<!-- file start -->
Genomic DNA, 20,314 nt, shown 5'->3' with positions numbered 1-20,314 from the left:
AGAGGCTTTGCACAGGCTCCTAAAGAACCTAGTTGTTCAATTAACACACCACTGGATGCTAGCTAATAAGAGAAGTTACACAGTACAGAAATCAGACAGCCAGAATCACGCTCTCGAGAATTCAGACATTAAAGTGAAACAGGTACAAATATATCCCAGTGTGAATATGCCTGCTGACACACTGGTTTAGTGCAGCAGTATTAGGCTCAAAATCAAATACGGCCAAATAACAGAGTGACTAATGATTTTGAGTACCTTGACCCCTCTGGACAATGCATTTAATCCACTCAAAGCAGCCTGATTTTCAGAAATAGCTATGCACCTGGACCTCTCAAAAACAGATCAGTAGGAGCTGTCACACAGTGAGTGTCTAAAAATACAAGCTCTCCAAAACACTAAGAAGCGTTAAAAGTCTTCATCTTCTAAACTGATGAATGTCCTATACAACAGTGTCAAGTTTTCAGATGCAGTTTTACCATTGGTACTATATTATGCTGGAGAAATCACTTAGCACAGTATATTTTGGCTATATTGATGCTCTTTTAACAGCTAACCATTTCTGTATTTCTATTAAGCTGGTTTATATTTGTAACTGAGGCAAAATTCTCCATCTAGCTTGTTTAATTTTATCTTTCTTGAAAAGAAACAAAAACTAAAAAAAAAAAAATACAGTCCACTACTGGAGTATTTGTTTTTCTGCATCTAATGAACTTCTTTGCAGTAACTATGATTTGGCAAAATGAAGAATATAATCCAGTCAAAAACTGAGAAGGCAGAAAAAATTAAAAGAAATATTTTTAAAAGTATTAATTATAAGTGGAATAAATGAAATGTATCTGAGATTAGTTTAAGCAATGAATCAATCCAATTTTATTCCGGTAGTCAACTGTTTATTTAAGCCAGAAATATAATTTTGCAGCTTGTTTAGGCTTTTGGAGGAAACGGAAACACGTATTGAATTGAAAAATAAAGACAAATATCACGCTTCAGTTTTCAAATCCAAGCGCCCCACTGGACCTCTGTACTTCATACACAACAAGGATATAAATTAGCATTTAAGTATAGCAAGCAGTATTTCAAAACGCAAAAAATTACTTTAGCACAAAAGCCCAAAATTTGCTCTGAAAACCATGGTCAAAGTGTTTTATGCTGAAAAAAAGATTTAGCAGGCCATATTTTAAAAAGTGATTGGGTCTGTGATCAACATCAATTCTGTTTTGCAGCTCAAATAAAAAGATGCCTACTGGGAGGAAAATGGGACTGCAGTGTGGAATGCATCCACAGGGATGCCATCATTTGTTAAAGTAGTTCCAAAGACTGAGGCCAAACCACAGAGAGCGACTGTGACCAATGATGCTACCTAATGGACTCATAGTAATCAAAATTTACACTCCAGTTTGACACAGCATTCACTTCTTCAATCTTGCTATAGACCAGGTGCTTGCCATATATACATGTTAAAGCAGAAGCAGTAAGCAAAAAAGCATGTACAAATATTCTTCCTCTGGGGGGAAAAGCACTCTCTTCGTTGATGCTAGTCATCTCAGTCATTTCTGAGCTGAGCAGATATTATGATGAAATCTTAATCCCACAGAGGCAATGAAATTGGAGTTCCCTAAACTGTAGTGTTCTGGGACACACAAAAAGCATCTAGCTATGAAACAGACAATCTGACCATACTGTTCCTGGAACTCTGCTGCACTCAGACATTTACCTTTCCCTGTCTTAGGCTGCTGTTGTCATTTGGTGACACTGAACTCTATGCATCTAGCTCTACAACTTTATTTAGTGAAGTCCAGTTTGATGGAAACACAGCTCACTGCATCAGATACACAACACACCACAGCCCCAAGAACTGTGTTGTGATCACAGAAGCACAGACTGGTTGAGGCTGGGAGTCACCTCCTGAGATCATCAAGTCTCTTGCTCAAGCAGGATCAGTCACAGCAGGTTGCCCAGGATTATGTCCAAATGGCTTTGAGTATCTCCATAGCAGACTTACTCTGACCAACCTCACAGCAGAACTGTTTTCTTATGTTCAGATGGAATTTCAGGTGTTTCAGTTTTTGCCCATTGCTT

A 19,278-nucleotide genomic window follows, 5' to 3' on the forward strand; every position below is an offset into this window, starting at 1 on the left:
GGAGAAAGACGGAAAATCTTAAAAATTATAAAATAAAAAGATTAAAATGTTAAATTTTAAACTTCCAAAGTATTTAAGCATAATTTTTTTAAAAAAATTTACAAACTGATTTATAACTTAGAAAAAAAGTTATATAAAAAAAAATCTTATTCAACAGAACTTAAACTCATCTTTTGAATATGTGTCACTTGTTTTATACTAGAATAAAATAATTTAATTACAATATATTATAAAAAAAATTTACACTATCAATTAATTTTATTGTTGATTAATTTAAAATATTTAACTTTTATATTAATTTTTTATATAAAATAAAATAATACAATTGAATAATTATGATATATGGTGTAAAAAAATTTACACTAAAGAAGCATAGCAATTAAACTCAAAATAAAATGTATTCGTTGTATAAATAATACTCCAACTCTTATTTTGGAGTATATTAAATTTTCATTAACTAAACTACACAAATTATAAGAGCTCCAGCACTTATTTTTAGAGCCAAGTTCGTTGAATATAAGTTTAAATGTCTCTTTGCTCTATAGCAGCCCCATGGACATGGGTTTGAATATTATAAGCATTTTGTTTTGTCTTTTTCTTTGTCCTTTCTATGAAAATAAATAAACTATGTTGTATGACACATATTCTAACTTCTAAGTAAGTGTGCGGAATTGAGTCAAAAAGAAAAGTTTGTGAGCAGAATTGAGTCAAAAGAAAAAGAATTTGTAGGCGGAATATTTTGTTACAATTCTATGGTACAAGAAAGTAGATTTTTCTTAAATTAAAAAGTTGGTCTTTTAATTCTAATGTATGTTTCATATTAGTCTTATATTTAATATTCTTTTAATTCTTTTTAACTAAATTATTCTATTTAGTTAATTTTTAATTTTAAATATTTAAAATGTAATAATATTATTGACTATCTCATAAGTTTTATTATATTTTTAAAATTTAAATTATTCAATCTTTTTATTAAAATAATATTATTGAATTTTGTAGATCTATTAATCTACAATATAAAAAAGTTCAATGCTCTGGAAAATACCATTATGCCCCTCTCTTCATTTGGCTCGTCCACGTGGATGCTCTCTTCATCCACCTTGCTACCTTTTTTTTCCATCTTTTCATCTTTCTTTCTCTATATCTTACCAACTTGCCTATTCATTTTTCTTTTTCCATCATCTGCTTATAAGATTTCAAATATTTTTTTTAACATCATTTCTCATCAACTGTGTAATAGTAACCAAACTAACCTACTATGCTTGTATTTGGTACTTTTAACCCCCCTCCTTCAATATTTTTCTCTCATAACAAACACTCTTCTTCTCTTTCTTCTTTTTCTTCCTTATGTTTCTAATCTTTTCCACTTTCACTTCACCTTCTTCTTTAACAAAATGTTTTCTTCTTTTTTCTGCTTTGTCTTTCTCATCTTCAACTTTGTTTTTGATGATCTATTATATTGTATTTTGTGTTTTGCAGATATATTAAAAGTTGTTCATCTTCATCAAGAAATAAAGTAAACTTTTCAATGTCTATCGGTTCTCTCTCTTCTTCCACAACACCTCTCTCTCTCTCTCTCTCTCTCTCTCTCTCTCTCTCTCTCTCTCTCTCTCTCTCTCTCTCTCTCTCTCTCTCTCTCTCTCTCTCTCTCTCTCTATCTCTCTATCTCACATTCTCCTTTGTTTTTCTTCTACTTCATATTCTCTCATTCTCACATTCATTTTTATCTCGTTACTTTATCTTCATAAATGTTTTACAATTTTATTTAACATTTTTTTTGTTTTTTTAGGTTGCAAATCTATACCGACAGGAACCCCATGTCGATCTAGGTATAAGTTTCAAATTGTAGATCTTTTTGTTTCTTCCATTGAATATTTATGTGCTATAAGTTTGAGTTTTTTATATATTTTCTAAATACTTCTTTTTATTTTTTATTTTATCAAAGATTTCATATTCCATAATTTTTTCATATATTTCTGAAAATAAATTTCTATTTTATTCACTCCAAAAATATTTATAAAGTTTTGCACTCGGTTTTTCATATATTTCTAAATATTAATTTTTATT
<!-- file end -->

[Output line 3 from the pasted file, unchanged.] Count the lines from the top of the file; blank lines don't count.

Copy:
A 19,278-nucleotide genomic window follows, 5' to 3' on the forward strand; every position below is an offset into this window, starting at 1 on the left: